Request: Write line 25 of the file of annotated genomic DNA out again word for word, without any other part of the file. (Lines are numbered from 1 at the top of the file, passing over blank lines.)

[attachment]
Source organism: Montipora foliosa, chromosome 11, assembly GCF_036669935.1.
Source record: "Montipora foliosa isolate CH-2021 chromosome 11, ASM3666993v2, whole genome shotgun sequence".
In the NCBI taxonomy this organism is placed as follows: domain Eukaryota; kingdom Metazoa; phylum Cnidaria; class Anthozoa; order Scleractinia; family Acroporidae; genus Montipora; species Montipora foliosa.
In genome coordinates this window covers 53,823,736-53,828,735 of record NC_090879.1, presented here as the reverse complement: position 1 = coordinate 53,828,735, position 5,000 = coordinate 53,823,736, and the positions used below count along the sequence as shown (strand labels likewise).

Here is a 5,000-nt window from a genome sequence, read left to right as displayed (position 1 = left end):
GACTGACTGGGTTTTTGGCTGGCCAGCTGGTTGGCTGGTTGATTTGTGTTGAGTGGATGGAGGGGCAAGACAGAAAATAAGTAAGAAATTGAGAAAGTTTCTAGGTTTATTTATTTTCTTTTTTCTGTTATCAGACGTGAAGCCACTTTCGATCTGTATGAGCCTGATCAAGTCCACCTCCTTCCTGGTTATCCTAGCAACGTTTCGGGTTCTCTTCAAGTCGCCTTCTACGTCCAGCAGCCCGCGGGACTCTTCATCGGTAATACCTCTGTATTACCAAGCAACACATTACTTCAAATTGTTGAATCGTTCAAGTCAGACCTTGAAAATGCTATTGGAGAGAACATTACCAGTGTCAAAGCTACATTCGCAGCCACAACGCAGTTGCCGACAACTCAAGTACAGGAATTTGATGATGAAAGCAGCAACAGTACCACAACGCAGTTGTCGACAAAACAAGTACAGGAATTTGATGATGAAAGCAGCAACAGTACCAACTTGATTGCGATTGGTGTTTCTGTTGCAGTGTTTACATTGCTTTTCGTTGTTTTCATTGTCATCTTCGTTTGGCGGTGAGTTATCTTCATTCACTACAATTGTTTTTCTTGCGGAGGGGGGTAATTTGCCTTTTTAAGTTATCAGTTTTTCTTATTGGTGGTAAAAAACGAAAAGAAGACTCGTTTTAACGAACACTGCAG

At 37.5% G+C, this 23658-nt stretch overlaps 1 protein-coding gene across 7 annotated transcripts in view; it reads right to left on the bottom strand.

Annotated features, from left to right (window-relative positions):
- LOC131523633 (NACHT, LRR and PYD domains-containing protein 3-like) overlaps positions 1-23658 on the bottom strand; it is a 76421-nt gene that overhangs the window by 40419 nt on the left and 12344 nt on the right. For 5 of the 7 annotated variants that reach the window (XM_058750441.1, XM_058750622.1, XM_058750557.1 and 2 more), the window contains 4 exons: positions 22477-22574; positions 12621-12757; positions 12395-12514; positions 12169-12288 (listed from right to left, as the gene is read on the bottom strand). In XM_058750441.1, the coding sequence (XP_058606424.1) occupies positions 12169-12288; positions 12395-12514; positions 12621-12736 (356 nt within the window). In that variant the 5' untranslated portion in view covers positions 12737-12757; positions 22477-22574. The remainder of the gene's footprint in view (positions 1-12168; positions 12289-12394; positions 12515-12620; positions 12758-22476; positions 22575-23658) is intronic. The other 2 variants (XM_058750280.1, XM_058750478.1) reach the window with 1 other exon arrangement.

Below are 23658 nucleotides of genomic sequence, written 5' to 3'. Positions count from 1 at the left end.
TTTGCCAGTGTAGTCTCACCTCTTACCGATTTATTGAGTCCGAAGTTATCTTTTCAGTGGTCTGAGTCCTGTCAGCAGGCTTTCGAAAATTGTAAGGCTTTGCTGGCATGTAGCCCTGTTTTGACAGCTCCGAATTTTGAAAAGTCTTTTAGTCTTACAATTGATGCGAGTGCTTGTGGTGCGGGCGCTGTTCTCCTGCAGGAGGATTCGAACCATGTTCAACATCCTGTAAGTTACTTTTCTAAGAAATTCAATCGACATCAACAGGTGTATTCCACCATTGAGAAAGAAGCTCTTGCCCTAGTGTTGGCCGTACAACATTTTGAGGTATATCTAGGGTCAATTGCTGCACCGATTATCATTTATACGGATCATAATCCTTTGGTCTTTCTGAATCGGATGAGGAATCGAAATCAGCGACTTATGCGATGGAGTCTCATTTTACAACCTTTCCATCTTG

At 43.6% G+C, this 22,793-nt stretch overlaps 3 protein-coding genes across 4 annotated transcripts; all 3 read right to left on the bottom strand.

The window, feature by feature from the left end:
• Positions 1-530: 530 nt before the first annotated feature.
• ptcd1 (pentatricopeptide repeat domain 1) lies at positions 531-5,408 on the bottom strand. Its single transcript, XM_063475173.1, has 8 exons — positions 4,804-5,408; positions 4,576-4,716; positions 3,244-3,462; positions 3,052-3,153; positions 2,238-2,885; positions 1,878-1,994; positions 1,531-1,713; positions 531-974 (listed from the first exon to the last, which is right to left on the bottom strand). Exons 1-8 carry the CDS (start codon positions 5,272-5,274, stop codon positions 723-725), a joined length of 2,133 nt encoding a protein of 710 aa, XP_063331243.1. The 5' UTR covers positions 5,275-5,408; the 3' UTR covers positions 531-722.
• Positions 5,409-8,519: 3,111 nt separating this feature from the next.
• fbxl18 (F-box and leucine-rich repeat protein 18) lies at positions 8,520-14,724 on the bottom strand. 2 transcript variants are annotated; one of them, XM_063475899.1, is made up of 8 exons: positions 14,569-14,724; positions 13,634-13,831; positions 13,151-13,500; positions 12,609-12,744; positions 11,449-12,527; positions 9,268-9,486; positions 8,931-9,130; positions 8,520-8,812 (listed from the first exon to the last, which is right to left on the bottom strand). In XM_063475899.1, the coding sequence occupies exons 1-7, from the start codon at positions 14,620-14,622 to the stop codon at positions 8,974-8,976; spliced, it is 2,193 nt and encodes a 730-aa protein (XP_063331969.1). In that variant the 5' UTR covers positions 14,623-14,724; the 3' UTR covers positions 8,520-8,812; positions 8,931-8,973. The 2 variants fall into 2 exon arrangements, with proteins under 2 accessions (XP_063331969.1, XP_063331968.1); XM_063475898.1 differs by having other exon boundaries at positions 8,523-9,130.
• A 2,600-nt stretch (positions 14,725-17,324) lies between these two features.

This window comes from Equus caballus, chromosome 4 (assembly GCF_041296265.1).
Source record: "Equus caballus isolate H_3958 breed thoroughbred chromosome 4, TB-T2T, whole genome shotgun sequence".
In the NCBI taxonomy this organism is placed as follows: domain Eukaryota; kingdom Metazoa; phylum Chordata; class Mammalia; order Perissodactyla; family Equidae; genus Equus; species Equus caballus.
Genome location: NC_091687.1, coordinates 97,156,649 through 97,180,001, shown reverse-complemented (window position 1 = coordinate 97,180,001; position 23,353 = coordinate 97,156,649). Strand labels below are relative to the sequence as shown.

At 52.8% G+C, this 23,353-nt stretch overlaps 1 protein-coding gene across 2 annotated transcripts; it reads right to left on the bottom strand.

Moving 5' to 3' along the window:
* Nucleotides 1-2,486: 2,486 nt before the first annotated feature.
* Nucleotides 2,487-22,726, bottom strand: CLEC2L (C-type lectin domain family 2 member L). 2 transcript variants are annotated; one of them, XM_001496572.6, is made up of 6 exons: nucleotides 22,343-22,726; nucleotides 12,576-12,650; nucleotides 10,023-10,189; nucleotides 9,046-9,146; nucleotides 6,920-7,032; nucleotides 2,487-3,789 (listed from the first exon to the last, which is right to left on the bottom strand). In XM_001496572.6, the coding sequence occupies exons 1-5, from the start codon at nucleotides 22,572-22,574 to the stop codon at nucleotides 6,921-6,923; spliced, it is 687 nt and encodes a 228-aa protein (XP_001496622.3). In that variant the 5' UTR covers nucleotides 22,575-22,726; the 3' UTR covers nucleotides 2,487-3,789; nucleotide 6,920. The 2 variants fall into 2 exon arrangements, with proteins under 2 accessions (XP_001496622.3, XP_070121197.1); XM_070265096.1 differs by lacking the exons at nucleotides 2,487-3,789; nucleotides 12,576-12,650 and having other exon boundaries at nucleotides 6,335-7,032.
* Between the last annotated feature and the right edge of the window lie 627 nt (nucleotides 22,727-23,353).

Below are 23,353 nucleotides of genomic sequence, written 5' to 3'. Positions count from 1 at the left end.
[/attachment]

* Nucleotides 1-2,486: 2,486 nt before the first annotated feature.